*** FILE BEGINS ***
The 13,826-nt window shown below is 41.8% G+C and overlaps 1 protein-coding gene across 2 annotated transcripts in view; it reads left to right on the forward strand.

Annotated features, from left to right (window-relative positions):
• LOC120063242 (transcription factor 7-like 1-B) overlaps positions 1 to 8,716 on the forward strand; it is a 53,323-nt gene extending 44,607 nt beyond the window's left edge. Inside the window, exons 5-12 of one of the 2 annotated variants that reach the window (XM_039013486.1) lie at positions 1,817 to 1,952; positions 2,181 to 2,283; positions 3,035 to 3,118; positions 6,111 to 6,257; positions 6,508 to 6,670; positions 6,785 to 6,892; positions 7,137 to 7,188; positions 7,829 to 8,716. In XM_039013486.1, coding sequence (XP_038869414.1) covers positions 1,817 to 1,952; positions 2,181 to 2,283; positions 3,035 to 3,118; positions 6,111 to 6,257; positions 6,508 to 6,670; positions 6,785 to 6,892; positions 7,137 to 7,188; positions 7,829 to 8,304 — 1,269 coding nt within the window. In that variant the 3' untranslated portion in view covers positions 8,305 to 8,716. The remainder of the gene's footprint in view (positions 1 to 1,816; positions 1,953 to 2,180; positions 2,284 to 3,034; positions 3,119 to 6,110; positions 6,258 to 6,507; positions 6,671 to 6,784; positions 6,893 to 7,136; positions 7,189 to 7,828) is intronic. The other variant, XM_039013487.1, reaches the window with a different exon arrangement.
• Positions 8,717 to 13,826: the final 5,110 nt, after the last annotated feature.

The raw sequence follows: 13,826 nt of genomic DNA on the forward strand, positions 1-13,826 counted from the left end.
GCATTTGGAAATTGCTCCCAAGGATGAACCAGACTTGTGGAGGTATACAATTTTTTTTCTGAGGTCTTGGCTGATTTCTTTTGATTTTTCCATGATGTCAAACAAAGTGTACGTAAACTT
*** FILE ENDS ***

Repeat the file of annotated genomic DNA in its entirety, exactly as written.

The 13,826-nt window shown below is 41.8% G+C and overlaps 1 protein-coding gene across 2 annotated transcripts in view; it reads left to right on the forward strand.

Annotated features, from left to right (window-relative positions):
• LOC120063242 (transcription factor 7-like 1-B) overlaps positions 1 to 8,716 on the forward strand; it is a 53,323-nt gene extending 44,607 nt beyond the window's left edge. Inside the window, exons 5-12 of one of the 2 annotated variants that reach the window (XM_039013486.1) lie at positions 1,817 to 1,952; positions 2,181 to 2,283; positions 3,035 to 3,118; positions 6,111 to 6,257; positions 6,508 to 6,670; positions 6,785 to 6,892; positions 7,137 to 7,188; positions 7,829 to 8,716. In XM_039013486.1, coding sequence (XP_038869414.1) covers positions 1,817 to 1,952; positions 2,181 to 2,283; positions 3,035 to 3,118; positions 6,111 to 6,257; positions 6,508 to 6,670; positions 6,785 to 6,892; positions 7,137 to 7,188; positions 7,829 to 8,304 — 1,269 coding nt within the window. In that variant the 3' untranslated portion in view covers positions 8,305 to 8,716. The remainder of the gene's footprint in view (positions 1 to 1,816; positions 1,953 to 2,180; positions 2,284 to 3,034; positions 3,119 to 6,110; positions 6,258 to 6,507; positions 6,671 to 6,784; positions 6,893 to 7,136; positions 7,189 to 7,828) is intronic. The other variant, XM_039013487.1, reaches the window with a different exon arrangement.
• Positions 8,717 to 13,826: the final 5,110 nt, after the last annotated feature.

The raw sequence follows: 13,826 nt of genomic DNA on the forward strand, positions 1-13,826 counted from the left end.
GCATTTGGAAATTGCTCCCAAGGATGAACCAGACTTGTGGAGGTATACAATTTTTTTTCTGAGGTCTTGGCTGATTTCTTTTGATTTTTCCATGATGTCAAACAAAGTGTACGTAAACTT